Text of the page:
Ulysses S. Grant: Civil War General and US President

The Gilder Lehrman Institute of American History

Ulysses S. Grant (1822-1885) made his mark in American history as the general who led US forces to victory over the Confederacy in the Civil War in 1865. In Grant, President Lincoln at last found a general whose tenacity and perseverance would win the war. As an American hero, Grant was later elected the 18th President of the United States (1869-1877).

West Point Cadet
In 1839, 17-year-old Hiram Ulysses Grant entered the US Military Academy at West Point, New York. He wrote a cheerful letter to a cousin about his experience: “On the whole I like the place very much. so much that I would not go away on any account. The fact is if a man graduates here he safe fer life. let him go where he will. There is much to dislike but mere to like. I mean to study hard and stay if it be possible.”

Grant’s watercolor of the view from West Point reflects the description of the Hudson Valley in his 1839 letter: “So far as it regards natural attractions it is decidedly the most beaut-iful place that I have ever seen; here are hills and dales, rocks and river; all pleasant to look upon. From the window near I can see the Hudson; that far famed, that beautiful river.”

Grant graduated in June 1843 and, after serving in the Mexican-American War, married Julia Dent, a classmate’s sister. In 1854 he resigned from the army, trying his hand at a variety of jobs to support his growing family.

Return to Duty
When the Civil War began in 1861, Grant quickly rejoined the army. He gained a reputation as a skilled and determined commander, and played a key role in securing the West for the Union.

In February 1862 Grant led a successful attack on Fort Donelson, a key Confederate base in Tennessee. He earned his nickname, “Unconditional Surrender” Grant, refusing to accept any terms but “unconditional and immediate surrender.”

Click here to read Grant's words on the fall of Fort Donelson.

Grant at Vicksburg
Control of the Mississippi River was critical to winning the Civil War, and Vicksburg was a key battleground. Grant and his troops reached the city in May. After two failed attacks, he settled in for a siege. On July 4, 1863, Grant accepted the surrender of Vicksburg, a momentous victory for the Union.

Grant’s orders to General Stephen Hurlbut reveal his belief that “Vicksburg is so strong by nature and so well fortified that ... it must be taken by a regular siege or by starving out the Garrison. ... The entire rebel force heretofore against me are completely at my mercy.”

This issue of the Vicksburg Daily Citizen, dated July 2, includes a new “Note” added later by the Federals: “Two days bring about great changes, The banner of the Union floats over Vicksburg. Gen. Grant has ‘caught the rabbit;’ he has dined in Vicksburg, and he did bring his dinner with him.”

Ira Blanchard, an Illinois soldier who fought at Vicksburg, wrote home, “Hencefort[h] the forth of July will have a new meaning and V. along with Yorktown and Bunkers Hill will enkindle a new luster in the patriots [hart].”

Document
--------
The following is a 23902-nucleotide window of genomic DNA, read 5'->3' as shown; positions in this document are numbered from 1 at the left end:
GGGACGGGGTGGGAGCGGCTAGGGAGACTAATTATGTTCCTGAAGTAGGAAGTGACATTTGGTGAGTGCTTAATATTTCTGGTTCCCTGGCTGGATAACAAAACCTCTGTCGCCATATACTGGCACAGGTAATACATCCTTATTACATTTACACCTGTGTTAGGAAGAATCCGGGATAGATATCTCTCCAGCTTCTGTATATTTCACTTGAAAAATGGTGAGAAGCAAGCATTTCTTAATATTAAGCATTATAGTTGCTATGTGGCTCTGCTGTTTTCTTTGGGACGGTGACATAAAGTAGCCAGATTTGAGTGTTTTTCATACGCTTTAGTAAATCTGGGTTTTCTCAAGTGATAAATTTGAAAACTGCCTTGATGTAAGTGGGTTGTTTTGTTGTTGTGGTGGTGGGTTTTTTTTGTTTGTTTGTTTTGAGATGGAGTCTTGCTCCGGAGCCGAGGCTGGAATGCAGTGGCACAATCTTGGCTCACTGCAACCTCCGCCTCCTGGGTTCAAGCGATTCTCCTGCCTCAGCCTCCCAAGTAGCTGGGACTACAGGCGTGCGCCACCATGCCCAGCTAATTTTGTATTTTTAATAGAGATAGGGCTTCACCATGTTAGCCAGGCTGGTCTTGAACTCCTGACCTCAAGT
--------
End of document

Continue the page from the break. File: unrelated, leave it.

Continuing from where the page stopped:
Click here to read Grant's words on the capture of Vicksburg.

Lincoln’s Partner in the Fight to Save the Union
Lincoln recognized both Grant’s resolve and his success on the battlefield, and believed that he had at last found a general who could win the war. Lincoln appointed Lt. General Grant commander of the Armies of the US in March 1864. Their partnership defeated the Confederacy, preserved the Union, and ended slavery.

On June 15, 1864, Lincoln sent a telegram confirming his confidence in Grant’s strategy: ”I begin to see it. You will succeed. God bless you all.”

Click here to read Grant's words on serving President Lincoln.

The End of the Civil War
After four years, major fighting in the Civil War ended with the Union capture of the Confederate capital of Richmond, Virginia, on April 2. General Robert E. Lee’s retreat was blocked on April 8, and he surrendered his army to Grant at Appomattox Court House, Virginia, on April 9, 1865.

Grant was generous in the terms he offered Lee: “The Officers give their individual parolls not to take up arms against the Govt. of United States … This done each officer, and man will be allowed to return to their homes, not to be disturbed by the U. S. Authorities, as long as they observe their parolls, and laws in force where they may reside.”

Grant spent the months after Lee’s surrender and Lincoln’s death traveling across the country, establishing military governments to enforce Reconstruction and protect newly freed African American men and women.

Click here to read Grant's words on the cause of the Civil War.

President of the United States
Grant was elected the 18th President of the United States in 1868. He oversaw the ratification of the 15th Amendment and supported the Radical Republican plans for Reconstruction in the former Confederate states. However, his political inexperience showed, and scandals and graft rocked both of his presidential terms.

Shortly after learning he had cancer in 1881, Grant began writing his memoirs of life as a soldier to fulfill public demand. He hoped that the sale of the books would support his family after his death.

A nation mourned Grant’s death on July 23, 1885, at age 63.

“Although a soldier by profession, I have never felt any sort of fondness for war, and I have never advocated it, except as a means of peace.” -Ulysses S. Grant, Memorial Life of Gen. Ulysses S. Grant.

Credits: Story

Developed by the Gilder Lehrman Institute of American History.

Citations
Grant, Ulysses S. Memoirs and Selected Letters: Personal Memoirs of U.S. Grant, Selected Letters 1839-1865. New York: Library of America, 1990.

Allen, Stephen Merrill. Memorial Life of Gen. Ulysses S. Grant. Boston: Webster Historical Society, 1889.

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